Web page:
Here’s why the warning bells are ringing for Orica Ltd investors

Orica Ltd (ASX:ORI) could soon face a similar problem to that of the iron ore miners. The results won’t be pretty.

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Some investors have not been paying much attention to recent warnings about the fallout from the slowing mining sector.

The impact of the crash in commodity prices will be felt well beyond the borders of the mining sector with experts warning that the big banks will be feeling the second-hand effects of lower capital investments from this key industry.

Bank stocks have continued to soar. Commonwealth Bank of Australia (ASX: CBA) and Westpac Banking Corp (ASX: WBC), which arguably have the largest exposure to the domestic economy, have jumped 15.7% and 11.9% over the past six months.

But there is another stock that is likely to feel the impact of the mining slump even sooner. I am referring to the world’s largest explosives maker Orica Ltd (ASX: ORI).

ORI

The challenges facing Orica are two-fold. The first and most obvious, its major clients are miners as explosives are used to develop mines.

This risk is somewhat factored into analysts’ forecasts with consensus estimates tipping around a 3% drop in earnings per share to $1.59. That seems a little skinny given the well-publicised pain being felt by the mining community and its share price performance (as seen in the chart above) does not seem to have registered this risk to any significant degree.

The other problem is potential oversupply of ammonium nitrate, a key ingredient used in explosives. Orica’s problem is starting to sound eerily similar to iron ore producers.

Morgan Stanley estimates that the local ammonium nitrate market will contract by 4% as supply of the chemical ramps up in 2015. This means the market may be oversupplied by more than 30% in 2016, which would lead to significant margin pressure due to Orica’s high operating leverage.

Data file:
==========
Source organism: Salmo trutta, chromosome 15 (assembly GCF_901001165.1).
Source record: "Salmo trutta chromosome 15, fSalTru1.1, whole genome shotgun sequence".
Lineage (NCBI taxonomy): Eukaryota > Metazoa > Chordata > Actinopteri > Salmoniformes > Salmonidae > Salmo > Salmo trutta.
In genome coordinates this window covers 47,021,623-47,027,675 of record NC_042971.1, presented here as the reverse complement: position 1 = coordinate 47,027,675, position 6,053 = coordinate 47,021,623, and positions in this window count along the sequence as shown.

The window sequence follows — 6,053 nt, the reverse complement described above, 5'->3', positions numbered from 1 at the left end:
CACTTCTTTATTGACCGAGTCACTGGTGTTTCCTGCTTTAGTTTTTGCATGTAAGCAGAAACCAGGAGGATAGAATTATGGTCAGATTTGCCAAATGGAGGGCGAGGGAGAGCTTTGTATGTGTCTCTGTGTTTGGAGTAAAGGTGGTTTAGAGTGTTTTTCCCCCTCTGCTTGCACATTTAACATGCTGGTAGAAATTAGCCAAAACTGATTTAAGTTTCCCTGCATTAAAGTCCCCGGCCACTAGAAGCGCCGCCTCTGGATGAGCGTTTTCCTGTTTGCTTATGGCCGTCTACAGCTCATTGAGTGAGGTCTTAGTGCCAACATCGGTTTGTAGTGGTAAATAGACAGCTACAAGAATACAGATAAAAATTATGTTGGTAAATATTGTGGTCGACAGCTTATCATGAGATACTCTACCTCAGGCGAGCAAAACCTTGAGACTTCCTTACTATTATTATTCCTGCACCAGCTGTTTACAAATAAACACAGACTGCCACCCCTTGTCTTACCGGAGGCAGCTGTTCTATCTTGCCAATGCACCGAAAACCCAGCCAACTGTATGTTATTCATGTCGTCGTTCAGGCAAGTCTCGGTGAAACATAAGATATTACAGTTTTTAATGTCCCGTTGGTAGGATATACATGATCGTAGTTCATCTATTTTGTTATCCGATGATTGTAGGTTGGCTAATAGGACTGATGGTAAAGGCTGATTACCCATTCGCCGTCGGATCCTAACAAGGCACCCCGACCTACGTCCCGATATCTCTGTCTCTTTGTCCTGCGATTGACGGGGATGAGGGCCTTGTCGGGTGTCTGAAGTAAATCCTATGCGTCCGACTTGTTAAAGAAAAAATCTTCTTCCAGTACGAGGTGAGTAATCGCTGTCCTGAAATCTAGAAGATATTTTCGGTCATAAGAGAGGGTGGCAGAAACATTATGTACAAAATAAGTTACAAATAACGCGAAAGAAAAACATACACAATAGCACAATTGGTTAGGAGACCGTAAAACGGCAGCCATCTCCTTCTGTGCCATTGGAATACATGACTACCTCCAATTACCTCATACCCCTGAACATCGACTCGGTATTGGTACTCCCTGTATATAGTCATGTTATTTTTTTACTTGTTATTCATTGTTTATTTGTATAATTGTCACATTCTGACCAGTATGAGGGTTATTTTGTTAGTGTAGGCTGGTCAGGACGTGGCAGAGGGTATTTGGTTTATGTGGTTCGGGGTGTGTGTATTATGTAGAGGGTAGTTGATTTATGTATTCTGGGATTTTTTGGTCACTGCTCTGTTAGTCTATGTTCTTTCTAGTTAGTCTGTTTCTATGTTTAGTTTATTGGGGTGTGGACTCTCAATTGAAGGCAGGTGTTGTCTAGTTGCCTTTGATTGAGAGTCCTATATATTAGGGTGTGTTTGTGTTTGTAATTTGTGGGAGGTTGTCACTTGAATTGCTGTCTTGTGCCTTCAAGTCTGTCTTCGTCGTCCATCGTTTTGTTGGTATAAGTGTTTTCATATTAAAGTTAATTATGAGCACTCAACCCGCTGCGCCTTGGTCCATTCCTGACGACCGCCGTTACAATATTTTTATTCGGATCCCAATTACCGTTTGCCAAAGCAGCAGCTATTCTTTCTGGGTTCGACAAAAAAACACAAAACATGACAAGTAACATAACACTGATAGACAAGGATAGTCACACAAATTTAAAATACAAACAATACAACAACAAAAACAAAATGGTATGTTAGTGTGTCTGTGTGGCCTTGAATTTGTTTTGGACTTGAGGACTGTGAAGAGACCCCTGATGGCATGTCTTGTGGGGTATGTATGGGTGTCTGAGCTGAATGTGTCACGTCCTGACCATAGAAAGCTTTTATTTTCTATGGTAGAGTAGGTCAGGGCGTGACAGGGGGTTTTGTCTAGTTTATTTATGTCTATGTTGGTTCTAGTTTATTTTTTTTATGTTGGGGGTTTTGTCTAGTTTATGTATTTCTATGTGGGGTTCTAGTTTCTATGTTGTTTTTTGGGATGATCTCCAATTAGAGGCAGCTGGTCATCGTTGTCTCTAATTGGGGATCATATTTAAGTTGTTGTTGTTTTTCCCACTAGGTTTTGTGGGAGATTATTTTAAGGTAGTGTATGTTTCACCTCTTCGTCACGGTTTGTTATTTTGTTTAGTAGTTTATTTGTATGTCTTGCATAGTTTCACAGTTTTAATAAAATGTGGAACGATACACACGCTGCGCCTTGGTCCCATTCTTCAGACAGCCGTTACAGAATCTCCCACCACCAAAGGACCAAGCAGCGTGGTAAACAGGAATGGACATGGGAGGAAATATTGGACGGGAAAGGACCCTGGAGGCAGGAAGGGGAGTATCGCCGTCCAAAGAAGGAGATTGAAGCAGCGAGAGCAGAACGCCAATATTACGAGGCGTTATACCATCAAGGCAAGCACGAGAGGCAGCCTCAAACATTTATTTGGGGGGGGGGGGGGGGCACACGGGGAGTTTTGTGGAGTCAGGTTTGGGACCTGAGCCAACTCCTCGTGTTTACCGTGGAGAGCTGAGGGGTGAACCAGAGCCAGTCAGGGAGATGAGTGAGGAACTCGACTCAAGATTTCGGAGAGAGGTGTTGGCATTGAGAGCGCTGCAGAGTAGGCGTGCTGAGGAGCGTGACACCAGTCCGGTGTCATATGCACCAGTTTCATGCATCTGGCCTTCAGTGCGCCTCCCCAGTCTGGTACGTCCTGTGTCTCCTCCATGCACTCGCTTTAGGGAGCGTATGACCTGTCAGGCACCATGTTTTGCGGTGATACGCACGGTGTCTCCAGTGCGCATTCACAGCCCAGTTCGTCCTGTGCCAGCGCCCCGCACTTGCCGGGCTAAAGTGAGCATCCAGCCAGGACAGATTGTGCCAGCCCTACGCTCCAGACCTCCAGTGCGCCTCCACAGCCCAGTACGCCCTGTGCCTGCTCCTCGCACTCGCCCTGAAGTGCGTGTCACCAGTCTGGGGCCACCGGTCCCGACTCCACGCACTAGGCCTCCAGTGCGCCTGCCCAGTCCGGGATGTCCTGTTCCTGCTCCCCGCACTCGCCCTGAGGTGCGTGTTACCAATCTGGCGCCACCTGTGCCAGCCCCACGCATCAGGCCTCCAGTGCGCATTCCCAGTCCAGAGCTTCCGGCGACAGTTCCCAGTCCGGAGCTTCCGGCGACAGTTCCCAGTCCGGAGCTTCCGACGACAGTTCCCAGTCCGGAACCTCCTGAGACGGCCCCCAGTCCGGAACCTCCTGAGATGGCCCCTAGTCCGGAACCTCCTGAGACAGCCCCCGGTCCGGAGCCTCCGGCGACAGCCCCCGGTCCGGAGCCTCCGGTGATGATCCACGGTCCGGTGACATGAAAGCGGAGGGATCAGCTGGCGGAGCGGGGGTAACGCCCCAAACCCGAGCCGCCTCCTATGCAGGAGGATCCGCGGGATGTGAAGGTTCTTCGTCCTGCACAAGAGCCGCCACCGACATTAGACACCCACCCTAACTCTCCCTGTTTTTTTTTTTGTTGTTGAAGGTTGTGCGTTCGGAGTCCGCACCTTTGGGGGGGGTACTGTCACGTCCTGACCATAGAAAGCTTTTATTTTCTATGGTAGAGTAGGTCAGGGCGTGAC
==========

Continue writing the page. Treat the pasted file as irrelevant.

Operating leverage refers to companies with high fixed costs as they would most acutely feel changes to demand for its products because they have limited ability to vary their cost base.

The broker is urging investors to sell the stock today as Orica is likely to be under selling pressure for the short-term at least. It’s hard to argue with this view.

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Motley Fool contributor Brendon Lau does not own shares mentioned in this article. Follow me on Twitter - https://twitter.com/brenlau The Motley Fool’s purpose is to help the world invest, better. Click here now for your free subscription to Take Stock, The Motley Fool’s free investing newsletter. Packed with stock ideas and investing advice, it is essential reading for anyone looking to build and grow their wealth in the years ahead.  This article contains general investment advice only (under AFSL 400691). Authorised by Bruce Jackson.

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